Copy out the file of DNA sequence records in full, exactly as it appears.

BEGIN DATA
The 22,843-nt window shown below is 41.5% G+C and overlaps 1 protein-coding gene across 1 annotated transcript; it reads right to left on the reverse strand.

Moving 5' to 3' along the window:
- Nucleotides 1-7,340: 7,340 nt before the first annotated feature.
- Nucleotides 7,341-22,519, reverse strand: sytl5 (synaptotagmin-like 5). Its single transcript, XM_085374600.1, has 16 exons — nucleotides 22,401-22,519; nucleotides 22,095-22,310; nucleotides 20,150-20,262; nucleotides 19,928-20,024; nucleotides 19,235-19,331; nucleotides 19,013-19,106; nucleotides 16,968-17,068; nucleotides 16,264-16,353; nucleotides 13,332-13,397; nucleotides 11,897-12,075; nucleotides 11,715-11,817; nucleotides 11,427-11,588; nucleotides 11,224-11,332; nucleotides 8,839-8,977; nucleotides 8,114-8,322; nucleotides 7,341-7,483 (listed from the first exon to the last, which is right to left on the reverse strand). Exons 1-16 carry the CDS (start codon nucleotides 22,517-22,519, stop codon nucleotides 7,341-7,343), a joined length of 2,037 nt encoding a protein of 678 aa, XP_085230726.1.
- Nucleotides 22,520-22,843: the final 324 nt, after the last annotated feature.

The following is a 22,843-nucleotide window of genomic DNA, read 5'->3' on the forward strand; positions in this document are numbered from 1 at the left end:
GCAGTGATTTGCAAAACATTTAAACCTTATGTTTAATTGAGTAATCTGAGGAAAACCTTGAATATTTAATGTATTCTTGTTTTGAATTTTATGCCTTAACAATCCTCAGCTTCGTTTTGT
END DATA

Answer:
The 22,843-nt window shown below is 41.5% G+C and overlaps 1 protein-coding gene across 1 annotated transcript; it reads right to left on the reverse strand.

Moving 5' to 3' along the window:
- Nucleotides 1-7,340: 7,340 nt before the first annotated feature.
- Nucleotides 7,341-22,519, reverse strand: sytl5 (synaptotagmin-like 5). Its single transcript, XM_085374600.1, has 16 exons — nucleotides 22,401-22,519; nucleotides 22,095-22,310; nucleotides 20,150-20,262; nucleotides 19,928-20,024; nucleotides 19,235-19,331; nucleotides 19,013-19,106; nucleotides 16,968-17,068; nucleotides 16,264-16,353; nucleotides 13,332-13,397; nucleotides 11,897-12,075; nucleotides 11,715-11,817; nucleotides 11,427-11,588; nucleotides 11,224-11,332; nucleotides 8,839-8,977; nucleotides 8,114-8,322; nucleotides 7,341-7,483 (listed from the first exon to the last, which is right to left on the reverse strand). Exons 1-16 carry the CDS (start codon nucleotides 22,517-22,519, stop codon nucleotides 7,341-7,343), a joined length of 2,037 nt encoding a protein of 678 aa, XP_085230726.1.
- Nucleotides 22,520-22,843: the final 324 nt, after the last annotated feature.

The following is a 22,843-nucleotide window of genomic DNA, read 5'->3' on the forward strand; positions in this document are numbered from 1 at the left end:
GCAGTGATTTGCAAAACATTTAAACCTTATGTTTAATTGAGTAATCTGAGGAAAACCTTGAATATTTAATGTATTCTTGTTTTGAATTTTATGCCTTAACAATCCTCAGCTTCGTTTTGT